The term "optionally substituted" as used throughout the specification denotes that the group may or may not be further substituted or fused with one or more non-hydrogen substituent groups. In certain embodiments the substituent groups are one or more groups independently selected from the group consisting of halogen, ═O, ═S, --CN, --NO2, --CF3, --OCF3, alkyl, alkenyl, alkynyl, haloalkyl, haloalkenyl, haloalkynyl, heteroalkyl, cycloalkyl, cycloalkenyl, heterocycloalkyl, heterocycloalkenyl, aryl, heteroaryl, cycloalkylalkyl, heterocycloalkylalkyl, heteroarylalkyl, arylalkyl, cycloalkylalkenyl, heterocycloalkylalkenyl, arylalkenyl, heteroarylalkenyl, cycloalkylheteroalkyl, heterocycloalkylheteroalkyl, arylheteroalkyl, heteroarylheteroalkyl, hydroxy, hydroxyalkyl, alkyloxy, alkyloxyalkyl, alkyloxycycloalkyl, alkyloxyheterocycloalkyl, alkyloxyaryl, alkyloxyheteroaryl, alkyloxycarbonyl, alkylaminocarbonyl, alkenyloxy, alkynyloxy, cycloalkyloxy, cycloalkenyloxy, heterocycloalkyloxy, heterocycloalkenyloxy, aryloxy, phenoxy, benzyloxy, heteroaryloxy, arylalkyloxy, amino, alkylamino, acylamino, aminoalkyl, arylamino, sulfonylamino, sulfinylamino, sulfonyl, alkylsulfonyl, arylsulfonyl, aminosulfonyl, sulfinyl, alkylsulfinyl, arylsulfinyl, aminosulfinylaminoalkyl, --C(═O)OH, --C(═O)Ra, --C(═O)ORa, C(═O)NRaRb, C(═NOH)Ra, C(═NRa)NRbRc, NRaRb, NRaC(═O)Rb, NRaC(═O)ORb, NRaC(═O)NRbRc, NRaC(═NRb)NRcRd, NRaSO2Rb, --SRa, SO2NRaRb, --ORa, OC(═O)NRaRb, OC(═O)Ra and acyl, wherein Ra, Rb, Rc and Rd are each independently selected from the group consisting of H, C1-C12alkyl, C1-C12haloalkyl, C2-C12alkenyl, C2-C12alkynyl, C2-C10 heteroalkyl, C3-C12cycloalkyl, C3-C12cycloalkenyl, C2-C12heterocycloalkyl, C2-C12 heterocycloalkenyl, C6-C18aryl, C1-C18heteroaryl, and acyl, or any two or more of Ra, Rb, Rc and Rd, when taken together with the atoms to which they are attached form a heterocyclic ring system with 3 to 12 ring atoms.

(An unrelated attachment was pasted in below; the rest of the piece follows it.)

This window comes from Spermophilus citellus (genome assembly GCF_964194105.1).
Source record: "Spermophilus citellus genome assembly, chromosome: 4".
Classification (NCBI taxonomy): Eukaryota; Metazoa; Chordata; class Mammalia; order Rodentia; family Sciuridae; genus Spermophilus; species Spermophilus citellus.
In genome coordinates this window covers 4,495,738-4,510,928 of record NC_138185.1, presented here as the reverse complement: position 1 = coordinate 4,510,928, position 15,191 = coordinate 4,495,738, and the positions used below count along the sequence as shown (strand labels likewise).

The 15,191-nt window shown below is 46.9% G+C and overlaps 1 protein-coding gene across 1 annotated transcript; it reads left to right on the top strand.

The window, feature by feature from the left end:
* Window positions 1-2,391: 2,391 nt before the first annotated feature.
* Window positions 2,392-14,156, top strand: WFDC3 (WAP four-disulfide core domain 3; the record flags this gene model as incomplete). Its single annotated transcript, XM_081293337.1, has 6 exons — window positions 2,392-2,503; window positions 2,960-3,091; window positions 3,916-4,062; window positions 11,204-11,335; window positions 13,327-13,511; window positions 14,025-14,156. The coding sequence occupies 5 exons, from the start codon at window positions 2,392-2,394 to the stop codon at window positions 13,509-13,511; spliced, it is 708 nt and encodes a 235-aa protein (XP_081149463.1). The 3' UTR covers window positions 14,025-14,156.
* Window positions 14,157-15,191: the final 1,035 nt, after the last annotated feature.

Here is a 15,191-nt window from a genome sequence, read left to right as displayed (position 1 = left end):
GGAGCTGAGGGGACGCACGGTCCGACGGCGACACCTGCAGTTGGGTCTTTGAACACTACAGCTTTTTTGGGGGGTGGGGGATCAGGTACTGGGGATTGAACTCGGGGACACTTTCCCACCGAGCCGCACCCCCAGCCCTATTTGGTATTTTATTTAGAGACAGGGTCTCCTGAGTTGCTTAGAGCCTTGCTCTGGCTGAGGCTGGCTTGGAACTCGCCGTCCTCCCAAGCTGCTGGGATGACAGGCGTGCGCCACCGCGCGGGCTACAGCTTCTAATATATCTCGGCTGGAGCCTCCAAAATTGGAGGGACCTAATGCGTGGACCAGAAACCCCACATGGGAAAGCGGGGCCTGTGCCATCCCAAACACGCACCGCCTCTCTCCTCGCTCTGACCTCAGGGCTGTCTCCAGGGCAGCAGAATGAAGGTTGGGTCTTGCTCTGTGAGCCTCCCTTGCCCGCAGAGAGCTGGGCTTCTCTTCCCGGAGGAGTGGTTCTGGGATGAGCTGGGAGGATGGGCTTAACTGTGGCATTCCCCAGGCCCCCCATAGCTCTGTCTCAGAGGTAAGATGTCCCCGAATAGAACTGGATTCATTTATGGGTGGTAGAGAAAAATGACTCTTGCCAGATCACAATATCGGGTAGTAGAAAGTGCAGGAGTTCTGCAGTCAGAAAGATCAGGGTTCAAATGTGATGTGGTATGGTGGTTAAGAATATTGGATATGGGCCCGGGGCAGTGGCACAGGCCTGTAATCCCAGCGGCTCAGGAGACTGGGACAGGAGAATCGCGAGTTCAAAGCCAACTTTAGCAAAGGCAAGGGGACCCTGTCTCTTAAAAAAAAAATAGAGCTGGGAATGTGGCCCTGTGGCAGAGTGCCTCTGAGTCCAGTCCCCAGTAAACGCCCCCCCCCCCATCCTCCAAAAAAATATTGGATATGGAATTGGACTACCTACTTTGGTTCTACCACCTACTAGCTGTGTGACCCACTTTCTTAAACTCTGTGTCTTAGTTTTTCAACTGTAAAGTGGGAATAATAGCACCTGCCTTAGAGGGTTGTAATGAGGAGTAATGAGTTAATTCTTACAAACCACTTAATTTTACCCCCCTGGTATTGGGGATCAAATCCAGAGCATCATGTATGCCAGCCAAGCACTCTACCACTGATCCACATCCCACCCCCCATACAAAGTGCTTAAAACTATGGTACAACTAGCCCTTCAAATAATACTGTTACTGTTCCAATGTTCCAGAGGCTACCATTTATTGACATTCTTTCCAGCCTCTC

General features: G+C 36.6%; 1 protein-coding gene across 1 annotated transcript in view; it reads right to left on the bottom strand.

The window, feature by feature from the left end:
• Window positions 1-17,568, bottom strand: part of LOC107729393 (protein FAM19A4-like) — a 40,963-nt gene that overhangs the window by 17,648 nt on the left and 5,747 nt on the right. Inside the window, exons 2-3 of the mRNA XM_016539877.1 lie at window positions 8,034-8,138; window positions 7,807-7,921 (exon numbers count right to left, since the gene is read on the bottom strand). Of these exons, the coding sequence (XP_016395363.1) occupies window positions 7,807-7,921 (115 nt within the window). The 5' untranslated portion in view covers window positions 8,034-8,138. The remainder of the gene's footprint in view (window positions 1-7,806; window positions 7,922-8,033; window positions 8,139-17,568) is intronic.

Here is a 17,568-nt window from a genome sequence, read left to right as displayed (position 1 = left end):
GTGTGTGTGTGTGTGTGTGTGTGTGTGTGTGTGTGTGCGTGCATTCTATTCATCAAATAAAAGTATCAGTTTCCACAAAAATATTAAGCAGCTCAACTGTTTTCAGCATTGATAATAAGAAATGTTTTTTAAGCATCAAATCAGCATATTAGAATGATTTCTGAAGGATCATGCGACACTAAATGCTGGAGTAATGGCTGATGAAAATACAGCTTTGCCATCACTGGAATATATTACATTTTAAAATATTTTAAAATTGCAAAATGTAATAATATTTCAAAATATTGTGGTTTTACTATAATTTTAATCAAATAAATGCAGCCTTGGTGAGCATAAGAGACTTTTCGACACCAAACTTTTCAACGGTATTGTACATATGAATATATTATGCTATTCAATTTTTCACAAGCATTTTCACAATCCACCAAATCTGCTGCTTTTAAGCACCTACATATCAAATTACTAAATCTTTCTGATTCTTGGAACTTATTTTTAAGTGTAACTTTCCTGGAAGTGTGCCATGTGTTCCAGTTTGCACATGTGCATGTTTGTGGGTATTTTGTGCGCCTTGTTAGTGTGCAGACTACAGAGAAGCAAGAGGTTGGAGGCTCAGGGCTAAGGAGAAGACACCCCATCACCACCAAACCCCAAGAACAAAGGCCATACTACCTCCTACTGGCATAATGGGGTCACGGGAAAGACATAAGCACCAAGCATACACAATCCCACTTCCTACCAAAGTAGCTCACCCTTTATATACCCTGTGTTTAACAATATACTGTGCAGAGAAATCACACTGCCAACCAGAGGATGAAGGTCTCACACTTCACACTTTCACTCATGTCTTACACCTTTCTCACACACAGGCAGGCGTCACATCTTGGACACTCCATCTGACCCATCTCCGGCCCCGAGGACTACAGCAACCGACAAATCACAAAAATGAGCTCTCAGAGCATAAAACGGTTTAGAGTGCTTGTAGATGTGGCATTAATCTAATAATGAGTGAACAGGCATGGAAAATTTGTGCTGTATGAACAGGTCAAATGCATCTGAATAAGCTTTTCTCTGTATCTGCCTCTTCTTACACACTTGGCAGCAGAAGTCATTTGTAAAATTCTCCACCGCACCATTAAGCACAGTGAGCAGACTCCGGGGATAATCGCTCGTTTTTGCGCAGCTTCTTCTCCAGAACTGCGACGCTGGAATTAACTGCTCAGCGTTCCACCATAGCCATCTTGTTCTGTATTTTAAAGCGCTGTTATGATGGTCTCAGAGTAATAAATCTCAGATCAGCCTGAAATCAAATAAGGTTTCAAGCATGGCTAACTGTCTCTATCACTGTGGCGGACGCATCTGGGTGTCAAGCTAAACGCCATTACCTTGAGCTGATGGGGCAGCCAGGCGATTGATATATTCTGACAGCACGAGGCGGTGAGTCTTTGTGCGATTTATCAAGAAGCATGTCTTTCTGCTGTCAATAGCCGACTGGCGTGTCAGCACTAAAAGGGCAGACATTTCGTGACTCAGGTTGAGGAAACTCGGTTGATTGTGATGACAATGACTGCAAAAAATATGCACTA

In some embodiments each optional substituent is independently selected from the group consisting of: halogen, ═O, ═S, --CN, --NO2, --CF3, --OCF3, alkyl, alkenyl, alkynyl, haloalkyl, haloalkenyl, haloalkynyl, heteroalkyl, cycloalkyl, cycloalkenyl, heterocycloalkyl, heterocycloalkenyl, aryl, heteroaryl, hydroxy, hydroxyalkyl, alkyloxy, alkyloxyalkyl, alkyloxyaryl, alkyloxyheteroaryl, alkenyloxy, alkynyloxy, cycloalkyloxy, cycloalkenyloxy, heterocycloalkyloxy, heterocycloalkenyloxy, aryloxy, heteroaryloxy, arylalkyl, heteroarylalkyl, arylalkyloxy, amino, alkylamino, acylamino, aminoalkyl, arylamino, sulfonyl, alkylsulfonyl, arylsulfonyl, aminosulfonyl, aminoalkyl, --COOH, --SH, and acyl.